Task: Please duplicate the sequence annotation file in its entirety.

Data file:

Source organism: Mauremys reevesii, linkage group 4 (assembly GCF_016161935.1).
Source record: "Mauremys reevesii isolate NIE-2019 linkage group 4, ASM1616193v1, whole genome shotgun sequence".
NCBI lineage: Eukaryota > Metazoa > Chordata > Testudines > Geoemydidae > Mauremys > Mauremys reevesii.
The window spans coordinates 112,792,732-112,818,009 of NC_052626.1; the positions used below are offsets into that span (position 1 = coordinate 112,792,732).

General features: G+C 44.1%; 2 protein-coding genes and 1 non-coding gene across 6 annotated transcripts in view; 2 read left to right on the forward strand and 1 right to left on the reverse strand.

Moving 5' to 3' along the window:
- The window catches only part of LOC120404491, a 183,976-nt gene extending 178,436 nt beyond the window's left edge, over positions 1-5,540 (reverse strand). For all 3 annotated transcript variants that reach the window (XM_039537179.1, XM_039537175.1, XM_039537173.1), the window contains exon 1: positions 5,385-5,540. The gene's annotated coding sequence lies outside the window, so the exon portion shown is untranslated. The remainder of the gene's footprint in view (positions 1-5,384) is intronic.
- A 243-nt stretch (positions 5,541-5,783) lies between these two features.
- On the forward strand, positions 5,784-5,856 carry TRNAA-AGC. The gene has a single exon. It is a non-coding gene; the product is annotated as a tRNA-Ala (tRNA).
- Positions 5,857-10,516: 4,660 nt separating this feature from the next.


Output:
Source organism: Mauremys reevesii, linkage group 4 (assembly GCF_016161935.1).
Source record: "Mauremys reevesii isolate NIE-2019 linkage group 4, ASM1616193v1, whole genome shotgun sequence".
NCBI lineage: Eukaryota > Metazoa > Chordata > Testudines > Geoemydidae > Mauremys > Mauremys reevesii.
The window spans coordinates 112,792,732-112,818,009 of NC_052626.1; the positions used below are offsets into that span (position 1 = coordinate 112,792,732).

General features: G+C 44.1%; 2 protein-coding genes and 1 non-coding gene across 6 annotated transcripts in view; 2 read left to right on the forward strand and 1 right to left on the reverse strand.

Moving 5' to 3' along the window:
- The window catches only part of LOC120404491, a 183,976-nt gene extending 178,436 nt beyond the window's left edge, over positions 1-5,540 (reverse strand). For all 3 annotated transcript variants that reach the window (XM_039537179.1, XM_039537175.1, XM_039537173.1), the window contains exon 1: positions 5,385-5,540. The gene's annotated coding sequence lies outside the window, so the exon portion shown is untranslated. The remainder of the gene's footprint in view (positions 1-5,384) is intronic.
- A 243-nt stretch (positions 5,541-5,783) lies between these two features.
- On the forward strand, positions 5,784-5,856 carry TRNAA-AGC. The gene has a single exon. It is a non-coding gene; the product is annotated as a tRNA-Ala (tRNA).
- Positions 5,857-10,516: 4,660 nt separating this feature from the next.